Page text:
The Lakers traded forward Lamar Odom and a second-round draft pick to the Dallas Mavericks on Sunday night for a first-round pick and an $8.9 million trade exception, capping Los Angeles' stunning 72-hour breakup with last season's Sixth Man of the Year.
The Lakers and Mavericks reached a swift deal after Odom learned Thursday that Los Angeles was attempting to trade him in a megadeal for New Orleans superstar Chris Paul.
After the NBA blocked that trade, Odom declined to report to the Lakers' opening day of training camp on Friday. Odom then requested a trade in a meeting with general manager Mitch Kupchak, and the Lakers improbably swung a deal with the rival Mavericks, who swept Los Angeles out of the second round of last season's playoffs.
"Lamar was a fine player for us in his seven years with the Lakers and was a key to helping us win two championships," Kupchak said in a statement. "In addition, he always conducted himself with class and professionalism, and we wish him well in the remainder of his career."
Neither team formally acknowledged the deal until Sunday night, but both teams knew all about the surprising transaction when they reported for training camp practices that morning.
"To be honest with you, I don't like it," Kobe Bryant said. "It's tough to lose Lamar. Pau (Gasol) is still here, and we're all thankful for that. It's hard when you've been through so many battles with players to just see them go somewhere else. It's tough."
Dallas coach Rick Carlisle and star Dirk Nowitzki spoke eagerly about adding Odom to the defending NBA champions' roster without losing a player in return. Odom will aid the Mavs' recovery from Tyson Chandler's departure, and Carlisle said Odom's partnership with Nowitzki and Shawn Marion would form the NBA's best frontcourt.
The Lakers used to have what was considered the NBA's best frontcourt -- until they broke it up for reasons that are unclear to their players. Odom, a veteran team leader and a popular Hollywood celebrity, averaged 14.4 points, 8.7 rebounds and 3 assists while playing in all 82 games last season with his smooth, well-rounded game.
Bryant and Derek Fisher led a chorus of confused anger from the Lakers, who have no idea what their front office is planning just two weeks before the season opener. Los Angeles is thought to be working on a deal for Orlando center Dwight Howard, but the trade exception obtained from Dallas could be only a minor part of any potential deal.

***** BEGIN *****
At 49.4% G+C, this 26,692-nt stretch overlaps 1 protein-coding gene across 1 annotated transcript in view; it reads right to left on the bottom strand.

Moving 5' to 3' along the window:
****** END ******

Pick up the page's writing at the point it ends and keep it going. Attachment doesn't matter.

"As a basketball player, it confuses you as to what your focus should be," Fisher said. "I'm very disappointed and frustrated for (Odom and Gasol). If I had my choice, Lamar would be a Laker for life."
Bryant said he hated seeing Odom leave Los Angeles: "Especially to them. We were supposed to come back and get them back. It's tough. ... Do I think we got too little? Who did we get? I don't think Mark Cuban is protesting this trade."
Although Odom was excited about the Lakers' prospects as recently as Wednesday, he never practiced with the Lakers in their first three workouts under new coach Mike Brown while the club attempted to move him to New Orleans. After that three-team deal fell through, the Lakers apparently changed their focus to Howard, who loves Los Angeles and has requested a trade from the Magic.
Gasol, the other main component in the squashed deal for Paul, has been at the Lakers' training complex for all three days of camp, working out the past two days. He remains hopeful he'll stay in Los Angeles, but the four-time All-Star no longer knows what to think about his near future.
"I understand this is a business, and it's become more of a business than a sport nowadays," Gasol said. "It hasn't been extremely easy to be calm and quiet and not think about the different possibilities. But I'm still here, and I'm thankful for that."
Although Bryant expressed his faith in Kupchak, he would prefer to have Odom in camp as the Lakers regroup from last season's failed attempt at a threepeat. Odom starred in a reality show last season with his wife, Khloe Kardashian, clearly enjoying his celebrity at the main intersection of sports and entertainment.
"You're talking about the sixth man of the year last year," Bryant said of Odom. "He played lights-out. I don't understand the criticism of reality shows and this. I don't get that. He had his best season last year, clearly wasn't a distraction, played his (rear) off. I don't get where that comes from."
Even Odom's contract is a good deal for his new employers: He will make $8.9 million this season in the third year of a four-year deal, which can be bought out next season for a modest amount. The Lakers' trade exception means they can acquire a player making Odom's salary or less without the usual complications, but it would be only one part of a hypothetical deal for Howard or another star.
With this chaos on top of the usual amount of drama surrounding the high-profile Lakers, Brown is attempting to plan for a season with no idea who will be in his lineup in two weeks when Los Angeles hosts the Chicago Bulls in their Christmas season opener. Gasol and fellow big man Andrew Bynum went through their third day of workouts on Sunday not knowing whether they would have a chance to use all this new information.
Lakers forward Matt Barnes has been in contact with Howard, his former teammate in Orlando. Barnes said he doesn't need to sell Howard on the Lakers — but this team now might have to sell its own players on their future in purple and gold.
"If I'm here, I'm looking forward to the season," said Bynum, who knows he's rumored to be the main component in any proposed deal for Howard. "If they were able to pull a move like that off, it would be great for the organization, and I'd be in Orlando hooping."